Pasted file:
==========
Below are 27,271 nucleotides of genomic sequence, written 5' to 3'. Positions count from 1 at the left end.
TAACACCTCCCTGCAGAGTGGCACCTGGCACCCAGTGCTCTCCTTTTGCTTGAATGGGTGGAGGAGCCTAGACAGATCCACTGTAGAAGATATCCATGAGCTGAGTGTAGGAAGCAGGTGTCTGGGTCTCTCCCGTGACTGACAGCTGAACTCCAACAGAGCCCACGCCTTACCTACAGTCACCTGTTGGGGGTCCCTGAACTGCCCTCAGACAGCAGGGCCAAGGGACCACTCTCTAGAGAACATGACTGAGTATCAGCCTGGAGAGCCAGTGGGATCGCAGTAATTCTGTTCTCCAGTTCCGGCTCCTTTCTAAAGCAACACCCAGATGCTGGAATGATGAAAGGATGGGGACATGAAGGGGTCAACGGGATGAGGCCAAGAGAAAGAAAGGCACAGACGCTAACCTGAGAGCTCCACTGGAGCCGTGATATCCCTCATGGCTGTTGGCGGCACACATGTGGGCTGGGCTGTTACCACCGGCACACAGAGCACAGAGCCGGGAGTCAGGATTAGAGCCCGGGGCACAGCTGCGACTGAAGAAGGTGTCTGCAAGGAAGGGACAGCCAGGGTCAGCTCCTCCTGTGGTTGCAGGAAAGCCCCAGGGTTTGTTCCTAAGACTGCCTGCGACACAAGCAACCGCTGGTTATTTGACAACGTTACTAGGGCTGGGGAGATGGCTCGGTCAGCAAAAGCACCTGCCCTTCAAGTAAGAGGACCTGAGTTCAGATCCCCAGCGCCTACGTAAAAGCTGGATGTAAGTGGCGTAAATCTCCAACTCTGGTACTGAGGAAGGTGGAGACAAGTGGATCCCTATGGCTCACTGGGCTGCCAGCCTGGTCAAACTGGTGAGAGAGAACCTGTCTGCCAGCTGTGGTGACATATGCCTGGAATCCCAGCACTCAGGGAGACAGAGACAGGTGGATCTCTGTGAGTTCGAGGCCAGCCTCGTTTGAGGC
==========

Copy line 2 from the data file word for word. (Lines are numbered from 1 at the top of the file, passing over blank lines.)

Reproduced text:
TAACACCTCCCTGCAGAGTGGCACCTGGCACCCAGTGCTCTCCTTTTGCTTGAATGGGTGGAGGAGCCTAGACAGATCCACTGTAGAAGATATCCATGAGCTGAGTGTAGGAAGCAGGTGTCTGGGTCTCTCCCGTGACTGACAGCTGAACTCCAACAGAGCCCACGCCTTACCTACAGTCACCTGTTGGGGGTCCCTGAACTGCCCTCAGACAGCAGGGCCAAGGGACCACTCTCTAGAGAACATGACTGAGTATCAGCCTGGAGAGCCAGTGGGATCGCAGTAATTCTGTTCTCCAGTTCCGGCTCCTTTCTAAAGCAACACCCAGATGCTGGAATGATGAAAGGATGGGGACATGAAGGGGTCAACGGGATGAGGCCAAGAGAAAGAAAGGCACAGACGCTAACCTGAGAGCTCCACTGGAGCCGTGATATCCCTCATGGCTGTTGGCGGCACACATGTGGGCTGGGCTGTTACCACCGGCACACAGAGCACAGAGCCGGGAGTCAGGATTAGAGCCCGGGGCACAGCTGCGACTGAAGAAGGTGTCTGCAAGGAAGGGACAGCCAGGGTCAGCTCCTCCTGTGGTTGCAGGAAAGCCCCAGGGTTTGTTCCTAAGACTGCCTGCGACACAAGCAACCGCTGGTTATTTGACAACGTTACTAGGGCTGGGGAGATGGCTCGGTCAGCAAAAGCACCTGCCCTTCAAGTAAGAGGACCTGAGTTCAGATCCCCAGCGCCTACGTAAAAGCTGGATGTAAGTGGCGTAAATCTCCAACTCTGGTACTGAGGAAGGTGGAGACAAGTGGATCCCTATGGCTCACTGGGCTGCCAGCCTGGTCAAACTGGTGAGAGAGAACCTGTCTGCCAGCTGTGGTGACATATGCCTGGAATCCCAGCACTCAGGGAGACAGAGACAGGTGGATCTCTGTGAGTTCGAGGCCAGCCTCGTTTGAGGC